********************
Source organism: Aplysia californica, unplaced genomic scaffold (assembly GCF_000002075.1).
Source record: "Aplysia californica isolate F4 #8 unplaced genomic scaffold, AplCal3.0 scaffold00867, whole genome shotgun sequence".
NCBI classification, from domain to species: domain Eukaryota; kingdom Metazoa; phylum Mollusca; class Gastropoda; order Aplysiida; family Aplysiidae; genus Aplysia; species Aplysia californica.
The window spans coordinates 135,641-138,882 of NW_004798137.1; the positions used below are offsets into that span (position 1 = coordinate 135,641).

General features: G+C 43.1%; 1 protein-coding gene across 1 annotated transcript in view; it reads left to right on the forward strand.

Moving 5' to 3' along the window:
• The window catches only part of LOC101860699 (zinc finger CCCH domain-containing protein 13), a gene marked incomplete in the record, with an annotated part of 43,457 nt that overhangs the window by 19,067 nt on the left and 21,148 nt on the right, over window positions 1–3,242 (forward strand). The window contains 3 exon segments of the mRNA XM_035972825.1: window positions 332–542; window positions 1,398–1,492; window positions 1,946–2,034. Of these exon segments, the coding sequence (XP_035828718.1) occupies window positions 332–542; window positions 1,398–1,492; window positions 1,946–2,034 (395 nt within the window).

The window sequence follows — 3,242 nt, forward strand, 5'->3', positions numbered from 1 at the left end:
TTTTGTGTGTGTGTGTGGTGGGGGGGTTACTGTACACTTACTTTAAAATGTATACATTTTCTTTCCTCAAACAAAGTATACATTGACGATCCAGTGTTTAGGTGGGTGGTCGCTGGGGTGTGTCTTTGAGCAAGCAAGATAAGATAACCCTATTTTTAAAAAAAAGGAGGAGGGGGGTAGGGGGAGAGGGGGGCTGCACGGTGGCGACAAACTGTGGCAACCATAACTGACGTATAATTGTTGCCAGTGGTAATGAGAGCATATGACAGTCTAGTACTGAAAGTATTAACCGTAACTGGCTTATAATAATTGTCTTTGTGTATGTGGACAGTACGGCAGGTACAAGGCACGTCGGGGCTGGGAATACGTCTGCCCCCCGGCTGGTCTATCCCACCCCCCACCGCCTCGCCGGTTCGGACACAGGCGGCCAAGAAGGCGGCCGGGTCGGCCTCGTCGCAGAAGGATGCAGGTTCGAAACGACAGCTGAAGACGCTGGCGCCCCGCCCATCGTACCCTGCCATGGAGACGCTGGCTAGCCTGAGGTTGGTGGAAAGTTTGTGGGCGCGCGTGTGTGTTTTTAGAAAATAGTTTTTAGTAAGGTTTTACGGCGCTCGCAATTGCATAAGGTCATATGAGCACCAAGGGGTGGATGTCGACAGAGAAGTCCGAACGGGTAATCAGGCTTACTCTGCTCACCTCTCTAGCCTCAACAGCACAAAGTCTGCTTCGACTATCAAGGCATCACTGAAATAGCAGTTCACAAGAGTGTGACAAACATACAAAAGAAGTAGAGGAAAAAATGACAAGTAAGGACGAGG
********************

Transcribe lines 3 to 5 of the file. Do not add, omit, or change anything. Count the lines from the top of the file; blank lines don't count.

NCBI classification, from domain to species: domain Eukaryota; kingdom Metazoa; phylum Mollusca; class Gastropoda; order Aplysiida; family Aplysiidae; genus Aplysia; species Aplysia californica.
The window spans coordinates 135,641-138,882 of NW_004798137.1; the positions used below are offsets into that span (position 1 = coordinate 135,641).

General features: G+C 43.1%; 1 protein-coding gene across 1 annotated transcript in view; it reads left to right on the forward strand.